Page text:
There is a common misconception that weddings are all about the bride. For a start, it's 2020 and same-sex weddings have been the norm for some time...
That aside, yes, more photos are taken of the bride on the wedding day than are of the groom: As a wedding photographer I would typically spend between five and six hours with the bride on the morning of her wedding, whilst I might spend a maximum of 15 minutes with the groom. Likewise, when I'm waiting for the bride to arrive at the church, the groom is usually already inside, sweating it out, and looking nervous. It's just the way weddings tend to work. With all that being said, I still find it really important to get a few good images of the groom - it's his big day too!
In the first photo on this, the second page of the Wood Norton Weddings demonstration album, we can see the wedding rings in the hand of the best man. It's a fairly standard photo that I take at most weddings.
In the middle image, we see a more formal image of the groom. When I'm photographing anyone, you'll likely hear me say 'stand however feels natural' as I think that's really important. Look at things from the groom's perspective for a second, now I'm going to generalise, but this is more specific to the groom in this image. Richard owns a garage, he's not used to wearing a suit, he's not been married before, he's not had a professional photographer pointing his camera at him before, and he's probably nervous about the fact he's getting married in 20 minutes. The LAST thing he needs is me making him stand in some ridiculous pose that makes him look more awkward than he's already feeling. Instead, I tend to choose a nice place to stand based on the light and the background, and ask the groom to stand however feels most natural. Hands in pockets are okay - I want him to look relaxed in the photos, and a smile always helps. At the Wood Norton, you're really spoiled for choice when it comes to the outside space for photos. I chose to keep it simple here, standing the groom against a slightly darker background so that his face would stand out in the images. The green also provides a nice contrast to the blue of his suit.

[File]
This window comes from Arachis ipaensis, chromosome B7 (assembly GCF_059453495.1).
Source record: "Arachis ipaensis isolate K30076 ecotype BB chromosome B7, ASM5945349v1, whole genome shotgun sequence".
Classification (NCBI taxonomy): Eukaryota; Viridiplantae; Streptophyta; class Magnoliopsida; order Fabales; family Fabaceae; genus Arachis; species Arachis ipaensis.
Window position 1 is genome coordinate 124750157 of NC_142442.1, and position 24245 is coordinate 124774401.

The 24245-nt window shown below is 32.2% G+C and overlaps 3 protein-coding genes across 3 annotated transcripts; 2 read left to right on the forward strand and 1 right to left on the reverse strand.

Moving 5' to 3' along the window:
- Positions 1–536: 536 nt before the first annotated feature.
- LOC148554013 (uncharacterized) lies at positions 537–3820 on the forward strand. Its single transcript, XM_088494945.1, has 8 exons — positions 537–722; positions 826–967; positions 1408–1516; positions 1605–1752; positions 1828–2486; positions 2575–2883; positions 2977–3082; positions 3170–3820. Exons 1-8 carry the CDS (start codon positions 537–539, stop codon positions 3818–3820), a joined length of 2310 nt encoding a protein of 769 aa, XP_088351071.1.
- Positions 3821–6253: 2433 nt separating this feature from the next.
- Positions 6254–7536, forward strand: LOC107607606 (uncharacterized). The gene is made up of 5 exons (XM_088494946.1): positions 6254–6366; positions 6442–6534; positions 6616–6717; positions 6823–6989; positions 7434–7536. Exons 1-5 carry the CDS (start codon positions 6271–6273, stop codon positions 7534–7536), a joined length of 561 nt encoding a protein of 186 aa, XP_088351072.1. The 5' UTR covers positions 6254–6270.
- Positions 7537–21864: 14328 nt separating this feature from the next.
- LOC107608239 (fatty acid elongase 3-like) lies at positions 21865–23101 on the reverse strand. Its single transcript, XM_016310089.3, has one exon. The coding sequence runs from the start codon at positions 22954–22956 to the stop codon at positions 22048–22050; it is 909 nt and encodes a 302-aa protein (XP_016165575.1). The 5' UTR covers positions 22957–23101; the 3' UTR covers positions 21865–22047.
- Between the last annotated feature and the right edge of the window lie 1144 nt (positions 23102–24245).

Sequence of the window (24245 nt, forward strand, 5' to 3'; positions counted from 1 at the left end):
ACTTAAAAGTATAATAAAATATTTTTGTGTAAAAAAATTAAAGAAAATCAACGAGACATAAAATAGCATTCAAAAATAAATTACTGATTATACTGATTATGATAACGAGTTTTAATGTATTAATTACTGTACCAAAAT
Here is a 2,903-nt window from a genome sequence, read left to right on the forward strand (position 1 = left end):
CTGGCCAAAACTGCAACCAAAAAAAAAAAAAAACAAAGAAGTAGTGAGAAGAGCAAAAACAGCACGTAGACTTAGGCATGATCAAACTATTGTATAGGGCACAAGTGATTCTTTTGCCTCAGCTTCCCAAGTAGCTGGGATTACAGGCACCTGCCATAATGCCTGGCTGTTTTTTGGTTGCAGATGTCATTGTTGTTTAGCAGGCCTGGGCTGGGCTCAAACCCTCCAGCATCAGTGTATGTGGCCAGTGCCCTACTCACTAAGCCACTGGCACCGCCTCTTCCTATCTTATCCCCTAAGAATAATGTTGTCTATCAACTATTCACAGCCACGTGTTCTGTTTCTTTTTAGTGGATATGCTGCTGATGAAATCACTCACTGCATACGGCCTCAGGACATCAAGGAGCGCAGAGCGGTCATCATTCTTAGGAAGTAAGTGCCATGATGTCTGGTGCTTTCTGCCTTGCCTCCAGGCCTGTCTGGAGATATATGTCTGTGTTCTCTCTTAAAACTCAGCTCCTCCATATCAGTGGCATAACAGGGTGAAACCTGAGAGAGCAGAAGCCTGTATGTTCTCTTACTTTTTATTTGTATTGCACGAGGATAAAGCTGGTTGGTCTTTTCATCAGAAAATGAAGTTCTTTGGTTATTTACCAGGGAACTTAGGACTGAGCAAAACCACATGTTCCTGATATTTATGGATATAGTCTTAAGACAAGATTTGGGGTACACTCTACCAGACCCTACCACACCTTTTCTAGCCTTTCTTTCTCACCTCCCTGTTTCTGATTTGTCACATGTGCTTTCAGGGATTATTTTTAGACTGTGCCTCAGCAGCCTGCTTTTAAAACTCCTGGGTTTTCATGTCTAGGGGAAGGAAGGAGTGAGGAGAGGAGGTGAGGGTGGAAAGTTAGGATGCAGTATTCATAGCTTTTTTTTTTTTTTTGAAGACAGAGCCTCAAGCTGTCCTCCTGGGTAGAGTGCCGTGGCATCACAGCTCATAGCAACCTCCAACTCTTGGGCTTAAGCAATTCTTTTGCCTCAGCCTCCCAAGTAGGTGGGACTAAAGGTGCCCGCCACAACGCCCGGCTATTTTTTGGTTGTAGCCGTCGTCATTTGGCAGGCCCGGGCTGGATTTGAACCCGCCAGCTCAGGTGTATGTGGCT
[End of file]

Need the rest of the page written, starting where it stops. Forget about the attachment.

The final image, on the right side of the page was an image that I knew the groom would love. I have, and always will do things differently to other wedding photographers. Not to be awkward, but to do the things right that I think they are doing wrong. One thing I do a lot, is spending time getting to know my clients. As soon as a new business lead comes in, I answer straight away and I'm really keen to go and meet the couple/client. It's important to have a good working relationship as I'm going to be there for the most important day in these people's lives. Getting to know my clients in the way that I do means that I can really get to the heart of what they're after. As I mentioned earlier, Richard (pictured) owns a garage and works as a mechanic there. He's successful, and to treat himself one year he purchased a Rolex Submariner - which he never wore. I only knew this because in our first meeting we sat chatting for hours, and watches came up (I'm a big fan of watches myself.) Having never had chance to wear his watch (he can't wear it to work for fear of destroying it inside a car engine) I knew that he would really appreciate an image like this - a cracking wedding photo, a classic photo almost, of the groom doing up or adjusting his cufflink (some people look a lot cooler than others doing this) but I made sure to focus on his watch. You can clearly see what's happening in the rest of the image, but the focus is purely on the thing that meant so much to him.
Location: The Wood Norton.Keywords: Photographer-directed image (136), Wood Norton Weddings (129).